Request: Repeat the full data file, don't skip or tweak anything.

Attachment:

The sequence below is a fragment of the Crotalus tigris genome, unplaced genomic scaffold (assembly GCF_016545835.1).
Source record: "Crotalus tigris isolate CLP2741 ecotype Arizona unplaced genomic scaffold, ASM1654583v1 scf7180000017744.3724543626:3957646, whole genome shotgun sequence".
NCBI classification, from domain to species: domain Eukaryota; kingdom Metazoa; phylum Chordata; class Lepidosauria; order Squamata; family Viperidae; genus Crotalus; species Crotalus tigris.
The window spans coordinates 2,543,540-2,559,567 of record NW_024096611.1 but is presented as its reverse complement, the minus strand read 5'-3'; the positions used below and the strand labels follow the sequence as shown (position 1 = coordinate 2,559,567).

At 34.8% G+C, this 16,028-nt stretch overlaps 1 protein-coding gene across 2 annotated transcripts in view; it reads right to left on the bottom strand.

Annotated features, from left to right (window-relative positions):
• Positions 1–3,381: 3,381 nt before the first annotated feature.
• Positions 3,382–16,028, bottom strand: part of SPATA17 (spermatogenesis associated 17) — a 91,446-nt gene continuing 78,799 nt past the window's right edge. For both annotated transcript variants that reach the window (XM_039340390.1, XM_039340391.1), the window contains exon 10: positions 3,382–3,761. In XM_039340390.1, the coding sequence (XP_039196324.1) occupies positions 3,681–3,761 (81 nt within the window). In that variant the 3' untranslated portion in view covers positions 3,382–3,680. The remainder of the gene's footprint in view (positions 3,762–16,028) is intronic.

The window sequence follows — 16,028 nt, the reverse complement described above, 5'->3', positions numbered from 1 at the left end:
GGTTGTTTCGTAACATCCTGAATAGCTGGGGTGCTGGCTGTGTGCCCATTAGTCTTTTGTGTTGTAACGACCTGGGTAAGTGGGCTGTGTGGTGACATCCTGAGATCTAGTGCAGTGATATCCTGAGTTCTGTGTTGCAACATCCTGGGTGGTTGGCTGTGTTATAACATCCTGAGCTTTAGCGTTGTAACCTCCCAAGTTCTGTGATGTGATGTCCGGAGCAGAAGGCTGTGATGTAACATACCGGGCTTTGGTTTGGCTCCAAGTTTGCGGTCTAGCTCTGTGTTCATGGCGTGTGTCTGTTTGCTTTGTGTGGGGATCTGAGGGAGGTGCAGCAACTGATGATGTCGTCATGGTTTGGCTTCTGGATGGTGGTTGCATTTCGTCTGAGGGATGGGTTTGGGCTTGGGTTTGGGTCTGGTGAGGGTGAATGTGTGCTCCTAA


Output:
The sequence below is a fragment of the Crotalus tigris genome, unplaced genomic scaffold (assembly GCF_016545835.1).
Source record: "Crotalus tigris isolate CLP2741 ecotype Arizona unplaced genomic scaffold, ASM1654583v1 scf7180000017744.3724543626:3957646, whole genome shotgun sequence".
NCBI classification, from domain to species: domain Eukaryota; kingdom Metazoa; phylum Chordata; class Lepidosauria; order Squamata; family Viperidae; genus Crotalus; species Crotalus tigris.
The window spans coordinates 2,543,540-2,559,567 of record NW_024096611.1 but is presented as its reverse complement, the minus strand read 5'-3'; the positions used below and the strand labels follow the sequence as shown (position 1 = coordinate 2,559,567).

At 34.8% G+C, this 16,028-nt stretch overlaps 1 protein-coding gene across 2 annotated transcripts in view; it reads right to left on the bottom strand.

Annotated features, from left to right (window-relative positions):
• Positions 1–3,381: 3,381 nt before the first annotated feature.
• Positions 3,382–16,028, bottom strand: part of SPATA17 (spermatogenesis associated 17) — a 91,446-nt gene continuing 78,799 nt past the window's right edge. For both annotated transcript variants that reach the window (XM_039340390.1, XM_039340391.1), the window contains exon 10: positions 3,382–3,761. In XM_039340390.1, the coding sequence (XP_039196324.1) occupies positions 3,681–3,761 (81 nt within the window). In that variant the 3' untranslated portion in view covers positions 3,382–3,680. The remainder of the gene's footprint in view (positions 3,762–16,028) is intronic.

The window sequence follows — 16,028 nt, the reverse complement described above, 5'->3', positions numbered from 1 at the left end:
GGTTGTTTCGTAACATCCTGAATAGCTGGGGTGCTGGCTGTGTGCCCATTAGTCTTTTGTGTTGTAACGACCTGGGTAAGTGGGCTGTGTGGTGACATCCTGAGATCTAGTGCAGTGATATCCTGAGTTCTGTGTTGCAACATCCTGGGTGGTTGGCTGTGTTATAACATCCTGAGCTTTAGCGTTGTAACCTCCCAAGTTCTGTGATGTGATGTCCGGAGCAGAAGGCTGTGATGTAACATACCGGGCTTTGGTTTGGCTCCAAGTTTGCGGTCTAGCTCTGTGTTCATGGCGTGTGTCTGTTTGCTTTGTGTGGGGATCTGAGGGAGGTGCAGCAACTGATGATGTCGTCATGGTTTGGCTTCTGGATGGTGGTTGCATTTCGTCTGAGGGATGGGTTTGGGCTTGGGTTTGGGTCTGGTGAGGGTGAATGTGTGCTCCTAA